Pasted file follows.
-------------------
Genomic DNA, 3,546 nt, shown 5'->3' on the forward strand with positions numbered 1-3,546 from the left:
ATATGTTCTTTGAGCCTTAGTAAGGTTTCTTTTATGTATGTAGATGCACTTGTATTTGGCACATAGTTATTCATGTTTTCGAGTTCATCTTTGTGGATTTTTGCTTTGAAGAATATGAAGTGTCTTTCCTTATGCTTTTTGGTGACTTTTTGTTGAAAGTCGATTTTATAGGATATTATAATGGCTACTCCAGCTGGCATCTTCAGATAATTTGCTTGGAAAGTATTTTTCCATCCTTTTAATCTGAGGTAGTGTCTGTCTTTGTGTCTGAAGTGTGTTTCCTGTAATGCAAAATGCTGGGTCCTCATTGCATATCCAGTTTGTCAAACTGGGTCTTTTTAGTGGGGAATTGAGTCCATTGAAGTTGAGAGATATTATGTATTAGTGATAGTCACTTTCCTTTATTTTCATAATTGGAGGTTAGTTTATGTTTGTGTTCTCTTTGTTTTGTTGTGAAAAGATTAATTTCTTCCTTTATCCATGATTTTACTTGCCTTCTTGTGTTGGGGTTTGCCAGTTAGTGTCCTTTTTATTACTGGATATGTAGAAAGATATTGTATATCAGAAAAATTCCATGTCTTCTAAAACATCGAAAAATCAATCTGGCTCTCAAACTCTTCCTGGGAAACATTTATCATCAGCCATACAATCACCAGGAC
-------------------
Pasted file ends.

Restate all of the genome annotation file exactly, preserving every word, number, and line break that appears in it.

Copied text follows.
Genomic DNA, 3,546 nt, shown 5'->3' on the forward strand with positions numbered 1-3,546 from the left:
ATATGTTCTTTGAGCCTTAGTAAGGTTTCTTTTATGTATGTAGATGCACTTGTATTTGGCACATAGTTATTCATGTTTTCGAGTTCATCTTTGTGGATTTTTGCTTTGAAGAATATGAAGTGTCTTTCCTTATGCTTTTTGGTGACTTTTTGTTGAAAGTCGATTTTATAGGATATTATAATGGCTACTCCAGCTGGCATCTTCAGATAATTTGCTTGGAAAGTATTTTTCCATCCTTTTAATCTGAGGTAGTGTCTGTCTTTGTGTCTGAAGTGTGTTTCCTGTAATGCAAAATGCTGGGTCCTCATTGCATATCCAGTTTGTCAAACTGGGTCTTTTTAGTGGGGAATTGAGTCCATTGAAGTTGAGAGATATTATGTATTAGTGATAGTCACTTTCCTTTATTTTCATAATTGGAGGTTAGTTTATGTTTGTGTTCTCTTTGTTTTGTTGTGAAAAGATTAATTTCTTCCTTTATCCATGATTTTACTTGCCTTCTTGTGTTGGGGTTTGCCAGTTAGTGTCCTTTTTATTACTGGATATGTAGAAAGATATTGTATATCAGAAAAATTCCATGTCTTCTAAAACATCGAAAAATCAATCTGGCTCTCAAACTCTTCCTGGGAAACATTTATCATCAGCCATACAATCACCAGGAC